Thursday, January 16, 2020: 1:30 PM-3:00 PM
Marquis BR Salon 12, ML 2 (Marriott Marquis Washington DC)
Cluster: Crime and Criminal Justice (C&CJ)
Anna Morgan-Mullane, DSW, LCSW-R, Children of Promise, NYC, Kirk James, PhD, New York University and Joshua Ware, MSW, New York City Health and Hospitals Corporation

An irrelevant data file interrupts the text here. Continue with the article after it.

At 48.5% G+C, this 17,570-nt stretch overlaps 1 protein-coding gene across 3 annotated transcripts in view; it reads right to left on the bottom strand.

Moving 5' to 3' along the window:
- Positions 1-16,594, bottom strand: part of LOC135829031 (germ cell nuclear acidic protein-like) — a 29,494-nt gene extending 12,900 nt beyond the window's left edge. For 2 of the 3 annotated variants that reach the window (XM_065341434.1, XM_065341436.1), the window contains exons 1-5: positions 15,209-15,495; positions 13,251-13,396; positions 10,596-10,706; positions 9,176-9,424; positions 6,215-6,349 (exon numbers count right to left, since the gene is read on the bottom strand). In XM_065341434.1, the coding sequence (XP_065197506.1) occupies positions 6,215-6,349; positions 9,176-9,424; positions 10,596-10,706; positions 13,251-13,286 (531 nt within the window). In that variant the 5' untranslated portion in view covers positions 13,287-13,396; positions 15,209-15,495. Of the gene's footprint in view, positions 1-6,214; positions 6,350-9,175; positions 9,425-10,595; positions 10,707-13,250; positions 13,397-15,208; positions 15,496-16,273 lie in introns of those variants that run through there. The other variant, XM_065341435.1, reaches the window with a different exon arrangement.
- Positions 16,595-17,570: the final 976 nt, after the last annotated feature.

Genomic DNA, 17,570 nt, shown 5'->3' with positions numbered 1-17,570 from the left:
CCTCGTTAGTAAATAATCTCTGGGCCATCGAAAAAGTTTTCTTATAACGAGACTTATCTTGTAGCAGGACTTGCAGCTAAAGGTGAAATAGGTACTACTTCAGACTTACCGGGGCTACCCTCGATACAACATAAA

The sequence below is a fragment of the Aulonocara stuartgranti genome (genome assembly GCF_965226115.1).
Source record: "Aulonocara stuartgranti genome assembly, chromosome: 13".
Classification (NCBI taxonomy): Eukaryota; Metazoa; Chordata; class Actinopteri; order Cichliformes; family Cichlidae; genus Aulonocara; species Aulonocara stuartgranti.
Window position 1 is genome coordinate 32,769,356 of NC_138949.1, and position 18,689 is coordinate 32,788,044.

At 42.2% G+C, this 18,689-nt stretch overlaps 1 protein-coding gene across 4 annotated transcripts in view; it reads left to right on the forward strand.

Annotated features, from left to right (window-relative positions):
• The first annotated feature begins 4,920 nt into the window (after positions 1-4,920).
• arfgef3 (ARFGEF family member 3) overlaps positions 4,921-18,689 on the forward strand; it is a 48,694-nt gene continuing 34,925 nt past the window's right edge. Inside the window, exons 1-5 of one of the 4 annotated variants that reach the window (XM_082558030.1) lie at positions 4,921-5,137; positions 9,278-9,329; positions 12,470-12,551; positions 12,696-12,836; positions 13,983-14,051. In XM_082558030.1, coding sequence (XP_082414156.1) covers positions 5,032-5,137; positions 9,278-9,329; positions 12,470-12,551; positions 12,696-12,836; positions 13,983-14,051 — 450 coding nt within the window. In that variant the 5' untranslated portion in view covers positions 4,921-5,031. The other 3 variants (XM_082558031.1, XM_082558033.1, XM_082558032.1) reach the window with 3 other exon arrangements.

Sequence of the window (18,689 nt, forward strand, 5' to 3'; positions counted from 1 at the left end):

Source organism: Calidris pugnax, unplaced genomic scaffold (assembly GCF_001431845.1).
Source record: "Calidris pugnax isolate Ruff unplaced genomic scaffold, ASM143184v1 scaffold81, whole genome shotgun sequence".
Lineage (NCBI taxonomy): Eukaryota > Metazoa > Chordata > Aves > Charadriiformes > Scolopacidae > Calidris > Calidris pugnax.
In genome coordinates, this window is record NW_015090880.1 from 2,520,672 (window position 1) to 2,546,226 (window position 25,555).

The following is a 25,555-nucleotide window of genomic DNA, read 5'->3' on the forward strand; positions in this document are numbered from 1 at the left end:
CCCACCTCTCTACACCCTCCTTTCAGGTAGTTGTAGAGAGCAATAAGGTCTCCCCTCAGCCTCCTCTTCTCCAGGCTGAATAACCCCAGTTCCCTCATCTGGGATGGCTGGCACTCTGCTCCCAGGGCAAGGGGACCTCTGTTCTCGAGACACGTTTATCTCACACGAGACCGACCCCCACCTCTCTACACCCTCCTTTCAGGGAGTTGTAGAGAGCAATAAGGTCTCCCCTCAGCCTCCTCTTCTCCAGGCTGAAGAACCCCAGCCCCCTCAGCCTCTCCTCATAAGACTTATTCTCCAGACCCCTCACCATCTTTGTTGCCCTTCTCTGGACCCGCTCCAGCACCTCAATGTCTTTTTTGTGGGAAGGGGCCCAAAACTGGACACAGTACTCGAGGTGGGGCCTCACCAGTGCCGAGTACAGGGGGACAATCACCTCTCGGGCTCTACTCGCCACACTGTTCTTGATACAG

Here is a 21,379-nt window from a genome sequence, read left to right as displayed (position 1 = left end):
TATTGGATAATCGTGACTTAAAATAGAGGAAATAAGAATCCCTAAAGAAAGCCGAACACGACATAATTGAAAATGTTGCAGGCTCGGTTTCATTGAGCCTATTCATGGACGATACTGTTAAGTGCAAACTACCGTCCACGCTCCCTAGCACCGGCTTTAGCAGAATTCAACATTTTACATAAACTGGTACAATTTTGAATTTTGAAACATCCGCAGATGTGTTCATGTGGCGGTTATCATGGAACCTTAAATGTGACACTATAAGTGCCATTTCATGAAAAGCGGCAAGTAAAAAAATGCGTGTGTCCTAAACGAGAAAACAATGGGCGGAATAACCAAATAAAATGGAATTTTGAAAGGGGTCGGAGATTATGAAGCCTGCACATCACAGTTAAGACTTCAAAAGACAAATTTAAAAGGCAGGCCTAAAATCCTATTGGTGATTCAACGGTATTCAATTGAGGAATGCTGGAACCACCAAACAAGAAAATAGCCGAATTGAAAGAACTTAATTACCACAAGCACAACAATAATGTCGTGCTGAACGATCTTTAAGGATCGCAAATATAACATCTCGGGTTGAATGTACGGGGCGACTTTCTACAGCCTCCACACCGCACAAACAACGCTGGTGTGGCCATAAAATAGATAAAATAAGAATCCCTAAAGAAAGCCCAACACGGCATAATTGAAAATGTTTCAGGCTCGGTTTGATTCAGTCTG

Despite the pervasive impact of mass incarceration, there has been very limited research conducted to explore the effects of parental incarceration on children and the role that anti-black racism has on treatment practice. While the literature finds that parental incarceration is associated with numerous negative effects for children such as educational under-attainment, dropout, and grade failure (Murray & Farrington, 2008; Murray et al., 2012; Phillips et al., 2006), and significant feelings of shame and stigmatization (Manning, 2011), limited research addresses the psychological impact of parental incarceration--inclusive of best practices, and educational training requirements for practitioners working with impacted people. Trauma stemming from intergenerational experiences with the injustice system commonly present psychosocial stressors exhibited by children and adolescents--they range from: depression, anger, isolating and self-harming behaviors, cognitive distortions, and escalated symptoms of physical distress. Therefore, these anti-oppressive clinical modalities become best practices to the treatment of the childhood trauma of parental incarceration just as to other forms of childhood trauma. Through its integration of the micro-level clinical interventions, along with the mezzo and macro level identification of the historical and present-day oppression of parental incarceration, this workshop will take a healing-centered approach to identify the trauma of parental incarceration and best practices in treating children of incarcerated parents. We will cover anti-racist clinical practices for working with children and adolescents impacted by the injustice system. The discussion will include anti-oppressive theories and therapeutic models such as critical consciousness, narrative therapy, relational and attachment based therapies, and trauma-focused evidence-based treatment modalities. The facilitators will also facilitate a discussion on the historical oppression of black families by the injustice system and other complex racist systems of oppression. Furthermore, the workshop will utilize an anti-oppressive lens by contextualizing present-day parental incarceration within the political history of mass incarceration in the United States. As a result of attending this workshop, participants will be able to: 1) Understand historical oppression and mass incarceration through the lens of anti-blackness in clinical practice on a micro, mezzo, and macro level, 2) Identify parental incarceration as a newly recognized form of trauma and the post-traumatic symptoms exhibited by children of incarcerated parents, 3) Speak to the efficacy of evidence-based and evidence-informed treatment models, including Trauma Focused Cognitive Behavioral Therapy, Trauma Systems Therapy, Narrative Therapy, Relational Therapy and Community Psychiatry as best practices for clinical treatment with children of incarcerated parents, 4) Develop an increased capacity to interrupt the profound impact of mass incarceration on children, families, and communities and identify the skills necessary to target and dismantle anti-blackness in clinical practice, and 5) Demonstrate an understanding of the impact of mass incarceration on clinical services, supervision and social work and mental health education programs.
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